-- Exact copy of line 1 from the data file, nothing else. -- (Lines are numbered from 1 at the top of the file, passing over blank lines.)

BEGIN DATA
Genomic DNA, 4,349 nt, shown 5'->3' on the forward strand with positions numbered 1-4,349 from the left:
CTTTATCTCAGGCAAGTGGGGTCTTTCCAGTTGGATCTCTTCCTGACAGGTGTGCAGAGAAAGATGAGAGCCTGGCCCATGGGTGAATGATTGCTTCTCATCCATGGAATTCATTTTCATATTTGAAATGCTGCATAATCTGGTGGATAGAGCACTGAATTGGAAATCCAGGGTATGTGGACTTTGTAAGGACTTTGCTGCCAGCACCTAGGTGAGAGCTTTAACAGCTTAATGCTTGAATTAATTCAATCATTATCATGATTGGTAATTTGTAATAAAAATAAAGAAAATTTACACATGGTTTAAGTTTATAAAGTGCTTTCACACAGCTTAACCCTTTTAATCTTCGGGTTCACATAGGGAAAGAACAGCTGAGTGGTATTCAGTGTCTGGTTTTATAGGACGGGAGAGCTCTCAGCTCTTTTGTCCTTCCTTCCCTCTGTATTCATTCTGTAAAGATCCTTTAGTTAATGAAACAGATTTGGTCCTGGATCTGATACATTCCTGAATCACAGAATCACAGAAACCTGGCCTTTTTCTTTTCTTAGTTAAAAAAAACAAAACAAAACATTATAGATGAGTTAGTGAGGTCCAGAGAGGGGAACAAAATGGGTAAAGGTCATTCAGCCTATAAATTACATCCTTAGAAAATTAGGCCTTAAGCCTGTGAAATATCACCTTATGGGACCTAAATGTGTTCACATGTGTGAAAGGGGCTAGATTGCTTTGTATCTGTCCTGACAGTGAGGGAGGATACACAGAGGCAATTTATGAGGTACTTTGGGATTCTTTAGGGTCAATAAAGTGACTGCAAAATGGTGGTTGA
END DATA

Genomic DNA, 4,349 nt, shown 5'->3' on the forward strand with positions numbered 1-4,349 from the left: